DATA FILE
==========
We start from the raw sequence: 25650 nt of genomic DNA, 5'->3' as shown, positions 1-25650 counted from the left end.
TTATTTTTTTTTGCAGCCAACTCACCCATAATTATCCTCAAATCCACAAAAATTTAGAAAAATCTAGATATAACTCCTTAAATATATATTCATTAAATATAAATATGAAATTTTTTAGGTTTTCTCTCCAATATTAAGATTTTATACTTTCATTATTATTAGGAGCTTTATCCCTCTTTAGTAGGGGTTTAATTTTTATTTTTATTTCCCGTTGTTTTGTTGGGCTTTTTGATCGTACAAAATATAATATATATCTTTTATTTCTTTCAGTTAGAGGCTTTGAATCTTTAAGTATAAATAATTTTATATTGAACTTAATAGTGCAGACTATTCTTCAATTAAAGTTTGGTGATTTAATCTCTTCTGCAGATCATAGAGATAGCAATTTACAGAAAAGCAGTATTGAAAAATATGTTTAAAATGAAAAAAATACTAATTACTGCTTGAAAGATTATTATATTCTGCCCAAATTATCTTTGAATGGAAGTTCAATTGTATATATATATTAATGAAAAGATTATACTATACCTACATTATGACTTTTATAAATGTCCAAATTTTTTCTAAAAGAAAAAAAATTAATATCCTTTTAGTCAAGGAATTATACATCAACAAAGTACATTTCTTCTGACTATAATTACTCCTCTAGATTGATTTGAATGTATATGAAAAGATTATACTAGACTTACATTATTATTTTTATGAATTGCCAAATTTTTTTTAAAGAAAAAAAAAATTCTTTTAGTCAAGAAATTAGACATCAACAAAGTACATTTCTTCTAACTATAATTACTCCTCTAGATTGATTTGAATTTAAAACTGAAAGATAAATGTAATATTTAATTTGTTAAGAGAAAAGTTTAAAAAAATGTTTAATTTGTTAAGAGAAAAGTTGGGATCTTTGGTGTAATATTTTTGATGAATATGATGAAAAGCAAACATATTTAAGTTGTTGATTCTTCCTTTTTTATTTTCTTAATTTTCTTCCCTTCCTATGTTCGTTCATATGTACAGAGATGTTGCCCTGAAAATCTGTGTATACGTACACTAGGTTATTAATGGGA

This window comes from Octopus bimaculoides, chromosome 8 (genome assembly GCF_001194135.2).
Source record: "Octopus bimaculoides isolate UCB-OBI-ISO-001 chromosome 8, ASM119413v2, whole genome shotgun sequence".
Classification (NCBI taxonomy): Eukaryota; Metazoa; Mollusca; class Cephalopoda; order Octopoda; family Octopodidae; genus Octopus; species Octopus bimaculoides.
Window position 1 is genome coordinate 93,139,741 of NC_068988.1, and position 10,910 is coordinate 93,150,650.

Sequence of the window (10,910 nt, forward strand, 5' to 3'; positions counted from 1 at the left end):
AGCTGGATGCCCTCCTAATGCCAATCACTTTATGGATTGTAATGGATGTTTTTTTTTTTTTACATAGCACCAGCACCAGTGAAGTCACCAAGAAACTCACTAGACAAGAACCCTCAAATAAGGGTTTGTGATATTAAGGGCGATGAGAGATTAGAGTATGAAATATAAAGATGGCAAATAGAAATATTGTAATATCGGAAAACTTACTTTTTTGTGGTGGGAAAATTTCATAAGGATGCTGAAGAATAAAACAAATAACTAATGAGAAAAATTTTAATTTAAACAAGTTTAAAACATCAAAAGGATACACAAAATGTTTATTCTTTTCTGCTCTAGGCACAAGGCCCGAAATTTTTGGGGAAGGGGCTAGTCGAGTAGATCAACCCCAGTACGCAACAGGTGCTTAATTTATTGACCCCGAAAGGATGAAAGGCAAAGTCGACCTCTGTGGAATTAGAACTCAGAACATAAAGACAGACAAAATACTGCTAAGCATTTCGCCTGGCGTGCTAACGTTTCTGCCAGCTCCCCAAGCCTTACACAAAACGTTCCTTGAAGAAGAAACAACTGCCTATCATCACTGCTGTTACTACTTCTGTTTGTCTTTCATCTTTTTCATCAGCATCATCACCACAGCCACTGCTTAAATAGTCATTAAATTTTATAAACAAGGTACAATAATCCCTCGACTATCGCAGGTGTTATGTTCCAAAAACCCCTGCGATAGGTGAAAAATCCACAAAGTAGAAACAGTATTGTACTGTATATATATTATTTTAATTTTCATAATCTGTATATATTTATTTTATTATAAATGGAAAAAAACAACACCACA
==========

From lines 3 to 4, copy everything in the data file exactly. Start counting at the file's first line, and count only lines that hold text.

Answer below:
This window comes from Octopus bimaculoides, chromosome 8 (genome assembly GCF_001194135.2).
Source record: "Octopus bimaculoides isolate UCB-OBI-ISO-001 chromosome 8, ASM119413v2, whole genome shotgun sequence".